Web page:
COURTNEY MIRANDA; Online Editor; email@example.com
Traditions give value to any celebration. Pacific Lutheran University holds high many traditions that manifest every holiday season.
Every year PLU celebrates the holiday season with a pair of treasured traditions—the Winter Celebration of Light and Christmas Festival Concerts.
Celebration of Light
Campus Ministry Interfaith Coordinator Aziza Ahmed took on the challenge this year of reshaping the Winter Celebration of Light. The event took place in Red Square Nov. 29 and maintained the tree-lighting tradition while introducing some new elements.
This year, Campus Ministry endeavored to incorporate and acknowledge other traditions in celebration of the season and the community. Ahmed arranged for five interfaith tables to be featured, representing Diwali, Hanukkah, Kwanzaa, Christmas and Wiccan/Pagan Winter Solstice.
“It’s a collaborative event in that we’re working with as many people as we can,” Ahmed said before the event. “We’re going to give people time to interact with the tables and then come together for a Lute Nation performance.”
Ahmed chose Lute Nation to demonstrate that this is not just a religious event—it’s a celebration of community.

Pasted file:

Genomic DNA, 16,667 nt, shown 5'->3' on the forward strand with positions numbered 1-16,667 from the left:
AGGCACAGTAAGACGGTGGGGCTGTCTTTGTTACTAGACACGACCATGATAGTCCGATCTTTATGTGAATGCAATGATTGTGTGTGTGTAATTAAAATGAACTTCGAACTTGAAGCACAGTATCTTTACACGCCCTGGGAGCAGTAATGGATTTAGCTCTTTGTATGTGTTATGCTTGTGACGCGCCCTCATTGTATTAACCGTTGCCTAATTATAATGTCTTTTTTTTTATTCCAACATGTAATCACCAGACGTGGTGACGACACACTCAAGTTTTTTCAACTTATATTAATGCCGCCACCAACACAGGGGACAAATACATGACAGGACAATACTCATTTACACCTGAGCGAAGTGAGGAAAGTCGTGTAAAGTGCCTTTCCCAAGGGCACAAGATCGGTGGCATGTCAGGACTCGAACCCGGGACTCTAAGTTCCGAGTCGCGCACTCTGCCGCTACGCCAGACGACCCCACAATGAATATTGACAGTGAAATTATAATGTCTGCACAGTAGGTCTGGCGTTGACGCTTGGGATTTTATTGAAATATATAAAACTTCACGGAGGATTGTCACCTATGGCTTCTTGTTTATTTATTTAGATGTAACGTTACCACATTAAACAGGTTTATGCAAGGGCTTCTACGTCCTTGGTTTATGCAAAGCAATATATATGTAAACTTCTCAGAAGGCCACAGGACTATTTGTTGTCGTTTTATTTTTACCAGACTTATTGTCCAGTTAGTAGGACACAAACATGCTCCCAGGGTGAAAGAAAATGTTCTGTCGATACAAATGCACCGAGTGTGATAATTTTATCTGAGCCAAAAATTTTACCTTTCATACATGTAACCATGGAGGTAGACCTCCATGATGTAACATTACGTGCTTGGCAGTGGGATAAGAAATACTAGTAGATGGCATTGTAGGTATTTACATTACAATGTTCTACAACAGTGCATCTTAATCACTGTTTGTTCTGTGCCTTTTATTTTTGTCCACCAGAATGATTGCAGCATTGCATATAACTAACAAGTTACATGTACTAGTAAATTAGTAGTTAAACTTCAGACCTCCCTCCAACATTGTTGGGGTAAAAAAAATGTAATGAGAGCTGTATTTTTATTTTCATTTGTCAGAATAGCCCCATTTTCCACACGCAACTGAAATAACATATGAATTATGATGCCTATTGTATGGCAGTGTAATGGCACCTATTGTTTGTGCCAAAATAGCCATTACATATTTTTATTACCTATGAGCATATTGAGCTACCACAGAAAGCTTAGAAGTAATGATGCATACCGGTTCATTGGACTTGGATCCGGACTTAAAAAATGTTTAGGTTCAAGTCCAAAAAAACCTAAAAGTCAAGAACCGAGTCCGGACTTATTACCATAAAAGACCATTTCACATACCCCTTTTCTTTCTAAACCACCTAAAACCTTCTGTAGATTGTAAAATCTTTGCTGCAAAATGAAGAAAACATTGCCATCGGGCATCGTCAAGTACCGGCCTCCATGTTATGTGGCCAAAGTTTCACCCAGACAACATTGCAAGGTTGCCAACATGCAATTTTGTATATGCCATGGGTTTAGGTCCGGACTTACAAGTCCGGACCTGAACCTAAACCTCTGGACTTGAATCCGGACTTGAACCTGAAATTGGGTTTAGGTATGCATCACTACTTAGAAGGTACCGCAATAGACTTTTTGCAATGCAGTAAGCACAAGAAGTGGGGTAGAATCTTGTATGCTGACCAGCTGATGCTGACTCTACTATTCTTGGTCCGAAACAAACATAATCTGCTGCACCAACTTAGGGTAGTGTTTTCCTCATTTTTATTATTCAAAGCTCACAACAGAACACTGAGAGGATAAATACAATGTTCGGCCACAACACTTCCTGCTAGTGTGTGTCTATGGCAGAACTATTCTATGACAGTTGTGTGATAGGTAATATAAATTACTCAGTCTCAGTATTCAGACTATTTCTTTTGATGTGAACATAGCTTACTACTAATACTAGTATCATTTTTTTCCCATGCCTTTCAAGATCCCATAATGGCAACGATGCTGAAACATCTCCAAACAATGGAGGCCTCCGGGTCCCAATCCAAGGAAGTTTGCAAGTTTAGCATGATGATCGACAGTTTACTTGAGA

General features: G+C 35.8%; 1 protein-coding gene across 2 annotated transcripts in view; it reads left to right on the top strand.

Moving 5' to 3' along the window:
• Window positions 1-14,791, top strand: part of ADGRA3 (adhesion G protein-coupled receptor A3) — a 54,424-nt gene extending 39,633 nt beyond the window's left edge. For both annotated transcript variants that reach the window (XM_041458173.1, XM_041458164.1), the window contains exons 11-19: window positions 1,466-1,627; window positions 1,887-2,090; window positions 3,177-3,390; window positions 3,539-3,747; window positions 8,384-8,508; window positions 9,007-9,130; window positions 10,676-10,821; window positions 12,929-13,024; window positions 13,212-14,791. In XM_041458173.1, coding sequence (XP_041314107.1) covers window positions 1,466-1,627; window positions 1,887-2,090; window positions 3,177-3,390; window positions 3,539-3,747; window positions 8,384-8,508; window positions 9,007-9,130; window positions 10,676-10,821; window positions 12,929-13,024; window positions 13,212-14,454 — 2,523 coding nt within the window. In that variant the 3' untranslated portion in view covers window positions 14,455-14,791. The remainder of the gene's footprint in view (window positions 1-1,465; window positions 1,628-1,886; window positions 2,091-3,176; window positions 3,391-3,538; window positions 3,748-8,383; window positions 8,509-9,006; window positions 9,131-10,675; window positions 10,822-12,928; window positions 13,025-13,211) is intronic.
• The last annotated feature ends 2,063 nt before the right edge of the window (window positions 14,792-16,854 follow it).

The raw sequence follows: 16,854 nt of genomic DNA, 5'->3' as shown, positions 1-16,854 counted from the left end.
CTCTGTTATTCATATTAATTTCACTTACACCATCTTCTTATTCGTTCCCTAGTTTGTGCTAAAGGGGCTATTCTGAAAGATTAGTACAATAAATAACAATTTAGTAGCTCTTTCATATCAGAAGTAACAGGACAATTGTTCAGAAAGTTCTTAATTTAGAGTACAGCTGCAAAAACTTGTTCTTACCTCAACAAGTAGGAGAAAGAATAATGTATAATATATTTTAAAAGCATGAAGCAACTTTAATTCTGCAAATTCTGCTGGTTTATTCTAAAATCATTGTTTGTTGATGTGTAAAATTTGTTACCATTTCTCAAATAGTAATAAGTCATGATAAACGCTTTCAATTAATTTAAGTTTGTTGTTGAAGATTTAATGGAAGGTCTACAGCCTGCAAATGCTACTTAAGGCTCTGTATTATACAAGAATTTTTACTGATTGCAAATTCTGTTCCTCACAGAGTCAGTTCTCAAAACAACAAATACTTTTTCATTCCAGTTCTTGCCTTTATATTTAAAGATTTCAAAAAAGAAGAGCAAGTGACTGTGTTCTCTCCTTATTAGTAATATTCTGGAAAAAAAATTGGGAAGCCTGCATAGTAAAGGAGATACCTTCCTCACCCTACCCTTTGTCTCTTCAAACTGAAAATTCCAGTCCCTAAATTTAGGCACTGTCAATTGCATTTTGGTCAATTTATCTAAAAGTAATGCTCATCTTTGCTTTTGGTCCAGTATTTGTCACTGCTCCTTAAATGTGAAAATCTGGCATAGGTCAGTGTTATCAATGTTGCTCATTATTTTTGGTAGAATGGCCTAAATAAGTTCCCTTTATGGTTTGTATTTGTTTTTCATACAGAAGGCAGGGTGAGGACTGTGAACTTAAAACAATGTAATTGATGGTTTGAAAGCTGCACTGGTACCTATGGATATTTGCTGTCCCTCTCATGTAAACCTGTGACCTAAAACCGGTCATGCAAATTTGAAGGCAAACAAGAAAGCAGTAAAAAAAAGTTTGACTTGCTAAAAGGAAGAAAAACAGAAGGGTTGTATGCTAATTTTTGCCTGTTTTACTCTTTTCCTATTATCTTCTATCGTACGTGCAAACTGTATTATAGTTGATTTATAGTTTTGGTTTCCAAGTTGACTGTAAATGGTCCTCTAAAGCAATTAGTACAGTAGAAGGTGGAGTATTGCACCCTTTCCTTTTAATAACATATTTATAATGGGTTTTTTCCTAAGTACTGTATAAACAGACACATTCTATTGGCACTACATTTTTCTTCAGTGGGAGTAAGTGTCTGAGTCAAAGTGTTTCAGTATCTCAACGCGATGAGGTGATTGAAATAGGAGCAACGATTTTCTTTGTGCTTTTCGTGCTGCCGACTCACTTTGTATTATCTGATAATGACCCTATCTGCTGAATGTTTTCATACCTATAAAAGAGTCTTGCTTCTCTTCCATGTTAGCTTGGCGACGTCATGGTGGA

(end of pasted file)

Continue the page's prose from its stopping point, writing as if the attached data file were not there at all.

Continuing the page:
“I think step is a part of culture and it’s an art form. It doesn’t have to be traditionally religious to be a celebration,” Ahmed said.
PLUtonic planned a performance for the Celebration of Light as well. As the goal was to shake things up, Ahmed asked them to minimize their carolling and step away from the traditional Christmas theme.
Ahmed commented that last year’s ceremony was underwhelming and hoped the interfaith aspects brought more excitement to this year’s celebration.
Christmas Festival Concerts
Of all those on campus, Choir of the West and Choral Union Director Richard Nance is one of those most privy to the meaning of PLU holiday tradition.
The Choir of the West, University Chorale and University Symphony Orchestra combine annually to perform five Christmas concerts every December. This year’s concert is titled “Gloria.”
“The choirs have been working on the repertoire since about mid-October,” Nance said. “The orchestra began working on it the second week of November.”
It’s a huge commitment for students, especially during this point in the year as we wrap up our semester. Nance explained that while it keeps students busy, there’s a lot of value in this tradition.
“Though the time commitment is significant, given all the things they do, it is well worth it to bring the joy of Christmas to our audiences,” Nance said.
All Lagerquist Hall concerts are sold out. The Seattle performance typically sees a 1,500-2,000 person audience size.
The concerts are an important tradition for the PLU Music Department, and a community staple in the holiday event couplet. ◼︎